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20th May 2020 - - 0 comments
Don’t get stuck down a gold-plated rabbit hole

Some of us are still working, some of us are on furlough, those of us with portfolio careers might be doing a bit of both.  All of us are finding new ways to do things and, in many cases, new things to do entirely. Whatever we are doing, it seems that almost all of us are waiting for normality to return and, whilst we wait, exploring new ideas.

I frequently talk about how we should all be looking for ways to diversify our professional lives and clearly if ever there was a time to do this, it’s now.  I would, however, like to sound a note of caution.  The heady novelty of working from home, the joy of being able to pursue personal interests and the quiet of the outside world have made everyone think about how much better their lives could be, but before you go too far, it’s worth considering what the world will look like in the future. 

If you are thinking about starting something new, remember to keep reality-checking and interrogating your plans.  Don’t pour all of your hopes and energies into a single route or try to recreate what you had before because that way heartbreak lies.  As you plan your future here are some key issues to think about:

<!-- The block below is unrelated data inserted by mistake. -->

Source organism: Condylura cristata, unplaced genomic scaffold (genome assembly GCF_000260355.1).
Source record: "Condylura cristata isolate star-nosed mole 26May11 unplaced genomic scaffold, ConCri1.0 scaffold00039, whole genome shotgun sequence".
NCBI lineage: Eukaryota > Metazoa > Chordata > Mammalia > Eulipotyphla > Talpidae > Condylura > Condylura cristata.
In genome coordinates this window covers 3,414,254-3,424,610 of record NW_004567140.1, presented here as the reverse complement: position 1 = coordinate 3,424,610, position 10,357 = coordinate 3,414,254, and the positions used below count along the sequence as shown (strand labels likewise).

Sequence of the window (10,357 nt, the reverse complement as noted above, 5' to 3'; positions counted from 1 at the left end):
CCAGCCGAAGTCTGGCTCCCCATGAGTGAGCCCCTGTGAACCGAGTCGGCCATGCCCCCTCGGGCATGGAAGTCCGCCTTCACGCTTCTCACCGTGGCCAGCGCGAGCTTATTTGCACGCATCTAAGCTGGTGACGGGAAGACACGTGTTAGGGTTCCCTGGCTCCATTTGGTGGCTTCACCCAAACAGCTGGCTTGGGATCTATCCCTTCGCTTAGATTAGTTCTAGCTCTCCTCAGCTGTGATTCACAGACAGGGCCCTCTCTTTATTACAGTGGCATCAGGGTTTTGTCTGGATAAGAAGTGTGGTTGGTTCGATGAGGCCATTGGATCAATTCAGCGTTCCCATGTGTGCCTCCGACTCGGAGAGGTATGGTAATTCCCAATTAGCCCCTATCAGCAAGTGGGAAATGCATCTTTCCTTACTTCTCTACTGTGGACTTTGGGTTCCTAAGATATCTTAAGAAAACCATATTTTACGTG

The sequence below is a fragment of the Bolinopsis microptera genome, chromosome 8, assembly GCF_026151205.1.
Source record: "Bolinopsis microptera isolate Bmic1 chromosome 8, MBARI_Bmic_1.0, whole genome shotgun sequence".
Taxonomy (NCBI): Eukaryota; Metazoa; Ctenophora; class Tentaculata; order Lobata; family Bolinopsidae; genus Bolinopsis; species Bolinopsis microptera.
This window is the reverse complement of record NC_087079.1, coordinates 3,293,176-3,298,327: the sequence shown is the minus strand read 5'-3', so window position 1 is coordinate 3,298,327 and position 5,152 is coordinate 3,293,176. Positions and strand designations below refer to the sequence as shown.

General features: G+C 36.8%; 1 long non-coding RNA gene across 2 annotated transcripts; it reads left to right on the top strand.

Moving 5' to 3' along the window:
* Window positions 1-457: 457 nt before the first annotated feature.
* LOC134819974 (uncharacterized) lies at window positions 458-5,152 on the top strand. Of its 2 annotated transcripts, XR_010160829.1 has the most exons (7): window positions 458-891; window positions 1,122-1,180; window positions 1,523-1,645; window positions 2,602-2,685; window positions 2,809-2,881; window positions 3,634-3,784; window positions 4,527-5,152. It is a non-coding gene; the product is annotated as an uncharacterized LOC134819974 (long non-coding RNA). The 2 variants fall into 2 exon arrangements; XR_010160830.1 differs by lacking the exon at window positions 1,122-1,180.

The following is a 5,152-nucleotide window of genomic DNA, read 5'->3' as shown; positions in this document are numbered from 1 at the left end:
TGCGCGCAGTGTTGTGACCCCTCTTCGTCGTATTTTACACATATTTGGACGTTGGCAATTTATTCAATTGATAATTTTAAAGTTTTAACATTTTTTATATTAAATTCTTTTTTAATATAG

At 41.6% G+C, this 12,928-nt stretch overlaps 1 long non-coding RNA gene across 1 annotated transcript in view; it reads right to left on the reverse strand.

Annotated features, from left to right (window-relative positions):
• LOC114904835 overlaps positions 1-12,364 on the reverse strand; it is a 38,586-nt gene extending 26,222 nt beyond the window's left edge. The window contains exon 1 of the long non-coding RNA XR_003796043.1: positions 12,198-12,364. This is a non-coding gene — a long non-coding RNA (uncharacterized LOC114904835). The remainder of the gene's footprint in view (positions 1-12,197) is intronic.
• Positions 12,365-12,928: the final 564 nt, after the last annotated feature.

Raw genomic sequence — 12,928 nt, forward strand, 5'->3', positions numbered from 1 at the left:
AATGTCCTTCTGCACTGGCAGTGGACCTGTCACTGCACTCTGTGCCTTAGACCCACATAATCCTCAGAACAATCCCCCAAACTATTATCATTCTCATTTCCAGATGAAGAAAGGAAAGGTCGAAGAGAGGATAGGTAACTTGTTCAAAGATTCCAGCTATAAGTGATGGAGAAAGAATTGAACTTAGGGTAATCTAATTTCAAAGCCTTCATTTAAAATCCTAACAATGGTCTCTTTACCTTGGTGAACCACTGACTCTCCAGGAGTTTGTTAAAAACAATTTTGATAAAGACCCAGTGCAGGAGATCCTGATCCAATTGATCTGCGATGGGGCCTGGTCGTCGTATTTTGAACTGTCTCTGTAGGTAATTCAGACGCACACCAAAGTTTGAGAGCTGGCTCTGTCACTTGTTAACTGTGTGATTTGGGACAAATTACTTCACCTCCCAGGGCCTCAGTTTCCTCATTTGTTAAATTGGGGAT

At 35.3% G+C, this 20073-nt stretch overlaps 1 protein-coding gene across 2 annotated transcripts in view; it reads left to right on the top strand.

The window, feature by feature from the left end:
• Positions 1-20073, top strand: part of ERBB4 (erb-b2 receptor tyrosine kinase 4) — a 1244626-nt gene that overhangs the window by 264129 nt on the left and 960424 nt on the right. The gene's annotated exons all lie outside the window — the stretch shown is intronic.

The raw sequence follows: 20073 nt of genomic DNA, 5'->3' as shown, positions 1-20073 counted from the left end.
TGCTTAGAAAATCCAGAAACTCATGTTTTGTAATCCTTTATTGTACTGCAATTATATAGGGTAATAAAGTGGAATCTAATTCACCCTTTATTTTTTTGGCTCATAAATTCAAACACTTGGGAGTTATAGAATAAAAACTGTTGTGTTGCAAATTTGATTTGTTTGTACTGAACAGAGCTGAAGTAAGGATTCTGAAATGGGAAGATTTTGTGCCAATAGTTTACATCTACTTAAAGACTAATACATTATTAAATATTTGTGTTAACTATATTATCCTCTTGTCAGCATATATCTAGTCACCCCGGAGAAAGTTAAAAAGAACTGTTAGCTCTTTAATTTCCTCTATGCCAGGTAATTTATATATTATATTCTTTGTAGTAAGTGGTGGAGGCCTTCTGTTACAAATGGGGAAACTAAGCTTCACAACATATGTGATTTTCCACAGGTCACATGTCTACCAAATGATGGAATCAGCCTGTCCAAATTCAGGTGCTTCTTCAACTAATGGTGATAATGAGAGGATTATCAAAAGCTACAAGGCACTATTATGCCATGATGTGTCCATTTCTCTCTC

• The perfect role may not be out there, but the right organisation or the right team probably is.  Be adaptable and you’ll find the success you are after.
  • Doing the thing you really have passion for is everyone’s dream but does it have legs?  What works now needs to carry on working long-term.
  • Don’t look back.  Many things will change permanently and it’s a waste of energy trying to chase something from the past. 
  • New things may seem unnerving, but look at how much we have all adapted to new regimes, new technology and new priorities.  Don’t let fear of the unknown put you off an opportunity.
  • Keep looking around; if you are down a rabbit hole, you won’t see all the other things popping up above ground so take care not to be oblivious to other chances.
  • Talk!  Talk to friends, family, colleagues – anyone whose advice you value or whose opinions need to be taken into account.  Everyone is re-evaluating their lives and considering their priorities so there’s no need to feel shy about opening the conversation we are all having inside our heads.

No doubt one day we will look back on these uncertain times and, with the benefit of 20:20 hindsight, be able to pinpoint all sorts of moments when we made right or wrong decisions and I can confidently state that we will all have made mistakes.  But I am also confident that if we keep our wits about us, are flexible in our thinking and retain open channels of communication, we will find the route which leads to our own personal exit strategy.

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